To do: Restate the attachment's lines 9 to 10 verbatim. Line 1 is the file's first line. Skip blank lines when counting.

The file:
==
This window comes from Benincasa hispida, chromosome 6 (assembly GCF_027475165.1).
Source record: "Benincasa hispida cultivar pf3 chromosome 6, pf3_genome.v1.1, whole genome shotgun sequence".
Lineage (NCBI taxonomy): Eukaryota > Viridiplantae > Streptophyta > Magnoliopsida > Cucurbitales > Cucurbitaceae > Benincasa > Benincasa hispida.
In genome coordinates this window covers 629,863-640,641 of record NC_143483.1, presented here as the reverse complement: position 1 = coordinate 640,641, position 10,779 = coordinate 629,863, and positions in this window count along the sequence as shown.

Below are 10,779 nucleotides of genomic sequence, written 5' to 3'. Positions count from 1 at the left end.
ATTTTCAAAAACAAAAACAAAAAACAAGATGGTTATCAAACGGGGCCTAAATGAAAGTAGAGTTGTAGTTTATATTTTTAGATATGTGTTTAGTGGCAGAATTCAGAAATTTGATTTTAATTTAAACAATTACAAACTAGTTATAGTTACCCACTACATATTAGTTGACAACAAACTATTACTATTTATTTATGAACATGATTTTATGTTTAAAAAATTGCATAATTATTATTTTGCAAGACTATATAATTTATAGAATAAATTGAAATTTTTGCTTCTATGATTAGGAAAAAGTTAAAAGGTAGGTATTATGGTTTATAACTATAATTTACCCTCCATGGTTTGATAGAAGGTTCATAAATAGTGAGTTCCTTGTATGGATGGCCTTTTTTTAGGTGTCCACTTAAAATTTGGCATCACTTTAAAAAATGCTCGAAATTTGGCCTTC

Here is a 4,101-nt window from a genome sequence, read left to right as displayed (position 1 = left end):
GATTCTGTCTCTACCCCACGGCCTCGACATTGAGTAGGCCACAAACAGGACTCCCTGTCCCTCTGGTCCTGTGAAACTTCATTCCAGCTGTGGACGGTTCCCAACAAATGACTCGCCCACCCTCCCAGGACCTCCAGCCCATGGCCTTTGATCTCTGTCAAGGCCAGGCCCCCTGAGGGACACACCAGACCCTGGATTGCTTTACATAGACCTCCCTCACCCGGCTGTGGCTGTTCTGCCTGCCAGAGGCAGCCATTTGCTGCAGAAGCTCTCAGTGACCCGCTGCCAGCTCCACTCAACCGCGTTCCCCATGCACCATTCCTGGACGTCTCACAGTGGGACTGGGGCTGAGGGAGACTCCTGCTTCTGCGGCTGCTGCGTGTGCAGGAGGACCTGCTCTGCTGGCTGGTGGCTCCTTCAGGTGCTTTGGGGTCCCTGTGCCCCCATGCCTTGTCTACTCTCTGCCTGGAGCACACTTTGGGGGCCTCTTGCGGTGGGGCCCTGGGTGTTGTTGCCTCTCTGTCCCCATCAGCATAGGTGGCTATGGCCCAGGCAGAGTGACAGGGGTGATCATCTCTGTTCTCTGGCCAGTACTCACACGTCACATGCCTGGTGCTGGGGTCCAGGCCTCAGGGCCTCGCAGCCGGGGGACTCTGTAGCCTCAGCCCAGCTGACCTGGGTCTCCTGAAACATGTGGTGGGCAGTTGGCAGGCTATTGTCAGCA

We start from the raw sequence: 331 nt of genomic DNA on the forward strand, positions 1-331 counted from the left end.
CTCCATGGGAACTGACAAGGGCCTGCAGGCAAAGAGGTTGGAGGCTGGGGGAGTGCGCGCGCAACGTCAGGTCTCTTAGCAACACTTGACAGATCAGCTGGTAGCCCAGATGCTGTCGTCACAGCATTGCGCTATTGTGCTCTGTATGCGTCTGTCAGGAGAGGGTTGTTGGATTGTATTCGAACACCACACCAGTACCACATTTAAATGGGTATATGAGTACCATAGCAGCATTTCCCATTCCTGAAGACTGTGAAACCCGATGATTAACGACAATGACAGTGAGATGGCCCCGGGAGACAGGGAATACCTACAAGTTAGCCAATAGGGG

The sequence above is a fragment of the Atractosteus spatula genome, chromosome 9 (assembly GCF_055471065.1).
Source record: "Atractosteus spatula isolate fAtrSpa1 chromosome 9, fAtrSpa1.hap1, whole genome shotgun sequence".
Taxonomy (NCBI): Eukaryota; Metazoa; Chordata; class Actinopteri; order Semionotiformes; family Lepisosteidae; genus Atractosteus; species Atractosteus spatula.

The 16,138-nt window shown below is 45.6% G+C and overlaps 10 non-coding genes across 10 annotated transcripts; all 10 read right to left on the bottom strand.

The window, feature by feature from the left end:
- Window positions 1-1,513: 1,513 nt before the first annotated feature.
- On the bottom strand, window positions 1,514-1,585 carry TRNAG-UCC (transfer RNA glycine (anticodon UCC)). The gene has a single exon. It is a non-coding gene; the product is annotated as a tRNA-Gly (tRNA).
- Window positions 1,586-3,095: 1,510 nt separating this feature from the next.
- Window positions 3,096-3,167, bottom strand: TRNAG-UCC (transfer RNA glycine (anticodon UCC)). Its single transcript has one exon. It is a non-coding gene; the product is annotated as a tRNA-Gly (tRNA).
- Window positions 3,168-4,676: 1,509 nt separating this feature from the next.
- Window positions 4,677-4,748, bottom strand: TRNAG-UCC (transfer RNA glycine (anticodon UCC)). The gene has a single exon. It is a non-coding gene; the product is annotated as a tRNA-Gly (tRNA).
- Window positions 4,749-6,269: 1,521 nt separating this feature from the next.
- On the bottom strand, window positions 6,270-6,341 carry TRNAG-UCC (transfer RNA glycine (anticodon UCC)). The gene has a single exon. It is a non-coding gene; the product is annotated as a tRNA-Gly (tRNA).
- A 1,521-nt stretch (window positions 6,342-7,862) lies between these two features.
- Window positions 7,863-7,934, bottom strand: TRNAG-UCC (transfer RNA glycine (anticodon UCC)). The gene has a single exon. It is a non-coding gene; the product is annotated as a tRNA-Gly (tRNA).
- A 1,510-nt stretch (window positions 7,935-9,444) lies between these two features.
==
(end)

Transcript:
We start from the raw sequence: 331 nt of genomic DNA on the forward strand, positions 1-331 counted from the left end.
CTCCATGGGAACTGACAAGGGCCTGCAGGCAAAGAGGTTGGAGGCTGGGGGAGTGCGCGCGCAACGTCAGGTCTCTTAGCAACACTTGACAGATCAGCTGGTAGCCCAGATGCTGTCGTCACAGCATTGCGCTATTGTGCTCTGTATGCGTCTGTCAGGAGAGGGTTGTTGGATTGTATTCGAACACCACACCAGTACCACATTTAAATGGGTATATGAGTACCATAGCAGCATTTCCCATTCCTGAAGACTGTGAAACCCGATGATTAACGACAATGACAGTGAGATGGCCCCGGGAGACAGGGAATACCTACAAGTTAGCCAATAGGGG